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North Korea releases two American citizens Kenneth Bae and Matthew Miller

By Tajuddin
In WORLD NEWS
Nov 8th, 2014
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U.S. citizen Matthew Todd Miller sits in a witness box during his trial

U.S. citizen Matthew Todd Miller sits in a witness box during his trial

Pyongyang ( AP + DIPLOMAT.SO) North Korea has released two American citizens, Kenneth Bae and Matthew Todd Miller, the Office of the Director of National Intelligence said Saturday.

The agency said the men have been allowed to leave North Korea and are on their way home, accompanied by agency Director James Clapper. Their release was secured through a secret mission by top U.S. intelligence officials.

Bae and Miller were the last Americans held by North Korea following the release last month of Jeffrey Fowle.

Miller, who is from California, was serving a six-year jail term on charges of espionage, after he allegedly ripped his tourist visa at Pyongyang’s airport in April and demanded asylum.

Kenneth Bae

Kenneth Bae

Bae, who is from Washington state, is a Korean-American missionary with health problems. He was serving a 15-year sentence for alleged anti-government activities.

Bae was arrested in November 2012 while leading a tour group in North Korea and was accused of crimes against the state. Bae’s family and the State Department have repeatedly called for his release on humanitarian grounds, citing his failing health.

“It’s a wonderful day for them and their families,” President Barack Obama said at the White House following his announcement of his pick for attorney general. “Obviously we are very grateful for their safe return. And I appreciate Director Clapper doing a great job on what was obviously a challenging mission.”

“Words cannot adequately express our relief and gratitude that Kenneth is finally coming home,” Bae’s family said in a statement. “We have been waiting for and praying for this day for two years. This ordeal has been excruciating for the family, but we are filled with joy right now.”

It was the latest twist in the fitful relationship between the Obama administration and the young North Korean leader, Kim Jong-un, whose approach to the U.S. has shifted back and forth from defiance to occasional conciliation. And it was an anomalous role for Clapper, an acerbic retired general who doesn’t typically do diplomacy.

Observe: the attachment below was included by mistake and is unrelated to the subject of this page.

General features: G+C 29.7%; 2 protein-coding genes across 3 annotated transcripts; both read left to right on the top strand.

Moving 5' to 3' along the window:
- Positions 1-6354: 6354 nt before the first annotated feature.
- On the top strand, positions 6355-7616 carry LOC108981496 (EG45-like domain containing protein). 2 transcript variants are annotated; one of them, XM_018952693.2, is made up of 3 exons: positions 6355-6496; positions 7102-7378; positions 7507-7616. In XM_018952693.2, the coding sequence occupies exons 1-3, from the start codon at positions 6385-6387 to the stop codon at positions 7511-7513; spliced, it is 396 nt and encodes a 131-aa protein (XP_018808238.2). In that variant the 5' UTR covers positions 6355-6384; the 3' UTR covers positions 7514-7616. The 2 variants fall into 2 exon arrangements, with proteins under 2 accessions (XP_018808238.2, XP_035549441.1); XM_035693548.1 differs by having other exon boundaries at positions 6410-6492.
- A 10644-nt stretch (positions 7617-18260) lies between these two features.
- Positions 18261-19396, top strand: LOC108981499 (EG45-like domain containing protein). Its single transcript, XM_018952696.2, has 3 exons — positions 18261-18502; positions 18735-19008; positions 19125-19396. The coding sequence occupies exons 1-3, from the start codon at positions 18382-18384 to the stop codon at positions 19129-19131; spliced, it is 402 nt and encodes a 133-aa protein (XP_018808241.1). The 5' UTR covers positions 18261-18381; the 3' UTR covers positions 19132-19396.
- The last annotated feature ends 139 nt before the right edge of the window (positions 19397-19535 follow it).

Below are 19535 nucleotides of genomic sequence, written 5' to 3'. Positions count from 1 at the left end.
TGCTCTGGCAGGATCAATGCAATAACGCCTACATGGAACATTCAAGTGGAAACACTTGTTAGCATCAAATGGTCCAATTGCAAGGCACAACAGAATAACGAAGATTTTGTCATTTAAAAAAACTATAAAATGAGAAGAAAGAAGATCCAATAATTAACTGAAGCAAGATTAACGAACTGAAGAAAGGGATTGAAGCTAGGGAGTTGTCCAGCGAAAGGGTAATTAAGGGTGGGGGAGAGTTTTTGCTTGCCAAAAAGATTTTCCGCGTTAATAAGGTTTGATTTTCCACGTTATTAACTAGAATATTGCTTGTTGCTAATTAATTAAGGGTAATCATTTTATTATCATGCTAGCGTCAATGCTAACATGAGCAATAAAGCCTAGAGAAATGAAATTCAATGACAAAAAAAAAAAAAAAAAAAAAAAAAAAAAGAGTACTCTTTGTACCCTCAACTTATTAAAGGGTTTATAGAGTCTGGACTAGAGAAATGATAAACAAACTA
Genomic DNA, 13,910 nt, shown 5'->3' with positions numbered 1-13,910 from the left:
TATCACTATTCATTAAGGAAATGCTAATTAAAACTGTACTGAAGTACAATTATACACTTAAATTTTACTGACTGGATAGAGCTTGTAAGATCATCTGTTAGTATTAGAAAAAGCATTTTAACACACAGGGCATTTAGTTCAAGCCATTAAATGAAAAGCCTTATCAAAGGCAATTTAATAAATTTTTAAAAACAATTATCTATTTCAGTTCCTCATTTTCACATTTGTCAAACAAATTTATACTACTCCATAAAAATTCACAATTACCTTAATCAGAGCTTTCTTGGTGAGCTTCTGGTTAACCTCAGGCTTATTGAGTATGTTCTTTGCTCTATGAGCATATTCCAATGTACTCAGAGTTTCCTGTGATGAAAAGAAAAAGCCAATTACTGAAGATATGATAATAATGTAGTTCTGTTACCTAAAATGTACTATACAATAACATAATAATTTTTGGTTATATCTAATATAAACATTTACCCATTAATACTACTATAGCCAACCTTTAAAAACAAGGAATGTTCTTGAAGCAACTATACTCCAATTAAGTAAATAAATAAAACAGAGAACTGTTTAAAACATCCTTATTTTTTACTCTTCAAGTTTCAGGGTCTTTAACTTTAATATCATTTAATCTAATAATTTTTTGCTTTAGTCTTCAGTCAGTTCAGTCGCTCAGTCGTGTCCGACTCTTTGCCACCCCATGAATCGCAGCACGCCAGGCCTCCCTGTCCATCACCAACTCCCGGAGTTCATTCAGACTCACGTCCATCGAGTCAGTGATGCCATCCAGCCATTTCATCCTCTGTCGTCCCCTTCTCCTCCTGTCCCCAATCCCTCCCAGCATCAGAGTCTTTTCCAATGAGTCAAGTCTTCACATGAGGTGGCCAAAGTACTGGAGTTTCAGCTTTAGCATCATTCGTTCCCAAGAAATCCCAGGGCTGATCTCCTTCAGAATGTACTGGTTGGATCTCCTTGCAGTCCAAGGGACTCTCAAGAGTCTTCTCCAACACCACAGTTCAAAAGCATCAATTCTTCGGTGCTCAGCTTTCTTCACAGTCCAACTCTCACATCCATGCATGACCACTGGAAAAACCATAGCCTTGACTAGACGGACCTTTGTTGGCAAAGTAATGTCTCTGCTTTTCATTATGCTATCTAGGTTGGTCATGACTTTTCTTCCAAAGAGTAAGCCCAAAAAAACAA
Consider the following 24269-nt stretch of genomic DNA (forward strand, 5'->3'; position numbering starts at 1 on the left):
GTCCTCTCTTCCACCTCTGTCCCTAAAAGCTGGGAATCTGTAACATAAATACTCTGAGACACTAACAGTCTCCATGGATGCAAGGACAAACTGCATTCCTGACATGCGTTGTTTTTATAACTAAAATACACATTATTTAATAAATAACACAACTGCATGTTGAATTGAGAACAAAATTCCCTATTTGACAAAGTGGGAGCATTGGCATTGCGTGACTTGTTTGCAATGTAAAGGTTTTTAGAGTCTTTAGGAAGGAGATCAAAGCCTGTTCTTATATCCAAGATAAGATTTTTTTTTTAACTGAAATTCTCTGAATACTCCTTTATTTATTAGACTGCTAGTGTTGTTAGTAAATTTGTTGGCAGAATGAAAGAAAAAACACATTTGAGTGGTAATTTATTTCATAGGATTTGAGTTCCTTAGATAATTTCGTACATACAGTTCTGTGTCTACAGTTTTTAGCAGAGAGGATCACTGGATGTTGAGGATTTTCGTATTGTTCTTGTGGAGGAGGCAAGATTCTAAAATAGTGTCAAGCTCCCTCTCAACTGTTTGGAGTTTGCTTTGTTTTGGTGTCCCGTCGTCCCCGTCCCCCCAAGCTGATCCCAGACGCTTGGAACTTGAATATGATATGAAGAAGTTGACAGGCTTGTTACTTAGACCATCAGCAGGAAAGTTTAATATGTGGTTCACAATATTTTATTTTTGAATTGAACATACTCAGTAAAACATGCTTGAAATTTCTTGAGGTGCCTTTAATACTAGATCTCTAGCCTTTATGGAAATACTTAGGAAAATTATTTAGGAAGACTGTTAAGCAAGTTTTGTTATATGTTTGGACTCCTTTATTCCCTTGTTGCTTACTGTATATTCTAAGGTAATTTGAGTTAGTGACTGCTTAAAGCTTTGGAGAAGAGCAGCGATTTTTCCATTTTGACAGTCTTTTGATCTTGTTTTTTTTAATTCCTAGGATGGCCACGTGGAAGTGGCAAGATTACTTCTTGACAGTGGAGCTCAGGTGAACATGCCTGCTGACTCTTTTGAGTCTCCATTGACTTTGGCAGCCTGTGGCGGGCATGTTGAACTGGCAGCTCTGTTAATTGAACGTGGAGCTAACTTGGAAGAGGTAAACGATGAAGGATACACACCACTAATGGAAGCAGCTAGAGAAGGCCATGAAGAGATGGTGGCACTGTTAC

U.S. officials did not immediately provide details about the circumstances of the Americans’ release, including whether Clapper met with Kim or other senior North Korean officials. They said the timing was not related to Obama’s imminent trip to China, Myanmar and Australia.

But analysts who study North Korea said the decision to free Bae and Miller now from long prison terms probably was a bid by that country to ease pressure in connection with its human rights record. A recent United Nations report documented rape, torture, executions and forced labor in the North’s network of prison camps, accusing the government of “widespread, systematic and gross” human rights violations.

North Korea seems worried that Kim could be accused in the international criminal court, said Sue Mi Terry, a former senior intelligence analyst now at Columbia University.

“The North Koreans seem to be obsessed over the human rights issue,” she told The Associated Press. “This human rights thing is showing itself to be an unexpected leverage for the US.”

Bruce Klingner, a former CIA analyst now at the Heritage Foundation, agreed that efforts to shine a spotlight on the country’s human rights record “startled the regime and led to frantic attempts to derail the process.”

Last month, North Korea released Jeffrey Fowle of Miamisburg, Ohio, who was held for nearly six months. He had left a Bible in a nightclub in the hope that it would reach North Korea’s underground Christian community.

Fowle said his fellow Americans’ release is “an answer to a prayer.” He said he initially thought Bae and Miller had been released with him last month. “I didn’t realize they weren’t released with me until I got on the plane,” he said.

The detainee releases do not herald a change in U.S. posture regarding North Korea’s disputed nuclear program, the main source of tension between Pyongyang and Washington, said a senior administration official who spoke on condition of anonymity to discuss national security matters.

International aid-for-disarmament talks have been stalled since 2008. The U.S. wants the North to take concrete steps to show it’s committed to denuclearization before the talks can resume.

The last concerted U.S. effort to restart those negotiations collapsed in spring 2012. North Korea had agreed to freeze its nuclear and missile programs in exchange for food aid, but then launched a long-range rocket in breach of a U.N. ban on its use of ballistic missile technology.

The U.S. notified allies of Clapper’s trip to North Korea and alerted members of the congressional leadership once his visit was underway, the official said.

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